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Storying the Past: Part 1

Bringing History to Life with Storytelling

This is blog is the first of a series of five on the topic of storytelling and history. While I am not a historian, I have had a life-long love of history and have been privileged to work as a storytelling consultant to national museums. Writing this blog provides me with a way of working out and articulating my method when telling historical stories.

This series of blogs is structured as follows:

Part 1 - Storytelling

Why Stories Stick: Narration and the Organisation of Ideas

Structuring Story

Part 2 - Character-Focused Storying (using the example of the story of the Suffragettes)

Part 3 - Event-Focused Storying (using the example of the Battle of Hastings)

Part 4 - Artefact-Focused Storying (using the example of a wooden Spindle)

Memorising and Telling Part 5 - History and The Tales That We Tell Summary|

If you are interested in more of my thinking on using storytelling to teach history, I have an article, 'Storytelling the Past' in the Historical Association's magazine Primary History (Issue 86, Autumn 2020) CLICK HERE - please note that this article is behind a 'pay wall'.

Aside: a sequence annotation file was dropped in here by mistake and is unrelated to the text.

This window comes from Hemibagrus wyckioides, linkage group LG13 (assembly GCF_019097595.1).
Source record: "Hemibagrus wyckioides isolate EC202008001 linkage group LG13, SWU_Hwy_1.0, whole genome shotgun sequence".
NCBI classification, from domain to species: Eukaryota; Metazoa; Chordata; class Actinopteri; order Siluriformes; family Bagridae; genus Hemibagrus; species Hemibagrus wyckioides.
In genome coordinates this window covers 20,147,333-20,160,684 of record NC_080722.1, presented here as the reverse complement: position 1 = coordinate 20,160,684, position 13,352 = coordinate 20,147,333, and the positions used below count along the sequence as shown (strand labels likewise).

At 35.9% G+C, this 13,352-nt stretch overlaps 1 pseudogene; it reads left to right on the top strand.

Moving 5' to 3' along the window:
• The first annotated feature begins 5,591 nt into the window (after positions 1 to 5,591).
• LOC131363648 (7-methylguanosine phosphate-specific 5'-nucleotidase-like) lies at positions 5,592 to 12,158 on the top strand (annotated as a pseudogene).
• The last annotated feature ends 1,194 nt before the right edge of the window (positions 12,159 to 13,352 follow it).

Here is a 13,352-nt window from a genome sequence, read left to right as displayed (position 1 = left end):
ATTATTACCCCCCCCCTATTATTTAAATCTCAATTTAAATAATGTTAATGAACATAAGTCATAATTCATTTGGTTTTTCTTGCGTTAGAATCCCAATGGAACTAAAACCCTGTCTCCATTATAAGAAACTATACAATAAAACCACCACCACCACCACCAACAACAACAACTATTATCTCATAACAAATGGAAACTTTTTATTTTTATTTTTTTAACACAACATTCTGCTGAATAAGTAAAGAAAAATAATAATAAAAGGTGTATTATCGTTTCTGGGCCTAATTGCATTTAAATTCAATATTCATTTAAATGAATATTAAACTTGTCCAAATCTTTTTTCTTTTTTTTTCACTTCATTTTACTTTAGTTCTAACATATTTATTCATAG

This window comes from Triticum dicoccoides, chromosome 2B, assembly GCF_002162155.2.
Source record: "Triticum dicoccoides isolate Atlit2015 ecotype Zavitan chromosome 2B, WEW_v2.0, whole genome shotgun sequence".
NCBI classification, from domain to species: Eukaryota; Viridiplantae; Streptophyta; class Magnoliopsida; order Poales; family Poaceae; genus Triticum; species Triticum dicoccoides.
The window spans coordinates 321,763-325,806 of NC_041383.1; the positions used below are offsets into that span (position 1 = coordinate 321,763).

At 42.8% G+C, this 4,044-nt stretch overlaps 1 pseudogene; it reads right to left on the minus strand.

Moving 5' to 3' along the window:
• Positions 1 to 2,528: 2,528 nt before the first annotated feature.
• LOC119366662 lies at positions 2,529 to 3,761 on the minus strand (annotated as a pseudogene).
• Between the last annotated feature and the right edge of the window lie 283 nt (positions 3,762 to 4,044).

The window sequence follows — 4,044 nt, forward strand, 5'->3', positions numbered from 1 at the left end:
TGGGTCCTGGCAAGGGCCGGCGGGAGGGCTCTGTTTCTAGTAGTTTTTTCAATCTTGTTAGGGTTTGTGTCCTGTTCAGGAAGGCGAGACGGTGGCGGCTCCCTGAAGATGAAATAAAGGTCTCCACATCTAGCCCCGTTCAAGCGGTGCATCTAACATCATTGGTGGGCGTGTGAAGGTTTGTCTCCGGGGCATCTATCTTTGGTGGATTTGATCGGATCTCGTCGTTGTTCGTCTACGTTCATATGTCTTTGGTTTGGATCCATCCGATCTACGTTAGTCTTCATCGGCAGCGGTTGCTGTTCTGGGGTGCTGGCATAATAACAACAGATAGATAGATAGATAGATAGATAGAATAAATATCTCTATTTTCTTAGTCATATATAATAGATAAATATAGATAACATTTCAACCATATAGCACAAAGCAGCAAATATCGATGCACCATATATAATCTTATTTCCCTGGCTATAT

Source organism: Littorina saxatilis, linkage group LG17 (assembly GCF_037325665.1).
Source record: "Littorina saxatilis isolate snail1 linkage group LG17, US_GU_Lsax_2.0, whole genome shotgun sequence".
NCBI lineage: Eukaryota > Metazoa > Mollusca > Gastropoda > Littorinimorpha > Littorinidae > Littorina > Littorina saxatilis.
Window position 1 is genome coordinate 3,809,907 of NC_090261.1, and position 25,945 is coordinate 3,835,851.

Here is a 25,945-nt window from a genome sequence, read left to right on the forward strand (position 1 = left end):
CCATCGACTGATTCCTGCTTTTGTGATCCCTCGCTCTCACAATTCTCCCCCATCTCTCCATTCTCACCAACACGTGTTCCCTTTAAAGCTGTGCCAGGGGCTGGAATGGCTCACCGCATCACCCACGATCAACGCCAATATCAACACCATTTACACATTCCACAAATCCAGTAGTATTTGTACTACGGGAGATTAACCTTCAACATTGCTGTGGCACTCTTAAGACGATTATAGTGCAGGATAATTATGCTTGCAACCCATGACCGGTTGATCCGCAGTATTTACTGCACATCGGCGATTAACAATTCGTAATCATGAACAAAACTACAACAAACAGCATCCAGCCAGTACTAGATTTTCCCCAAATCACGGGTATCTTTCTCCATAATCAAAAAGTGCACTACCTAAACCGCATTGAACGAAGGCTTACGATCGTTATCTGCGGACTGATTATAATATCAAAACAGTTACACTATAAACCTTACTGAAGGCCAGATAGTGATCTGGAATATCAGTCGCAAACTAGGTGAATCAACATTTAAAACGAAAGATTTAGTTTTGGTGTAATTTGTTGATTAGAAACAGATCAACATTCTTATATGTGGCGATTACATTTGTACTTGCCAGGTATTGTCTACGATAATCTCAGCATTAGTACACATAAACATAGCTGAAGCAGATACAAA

The English words ‘history’ and ‘story’ suggest very different kinds of knowledge, despite their common derivation from the Latin ‘historia’ and the relationship between story and history is not always a comfortable one. When historical evidence is presented as story, someone has chosen between versions of events, filled-in gaps in the evidence with supposition, and presumed how people other than ourselves thought and felt – a process that is at odds with a more detached approach to the past. Whilst the distinction between these approaches have to be acknowledged (and are explored in more detail in Part 5 History and The Tales That We Tell), this article will explore why a combination of ‘storying’ (as it is sometimes called[1]) and oral storytelling can be a powerful tool in the history classroom, and bring the past to life for children.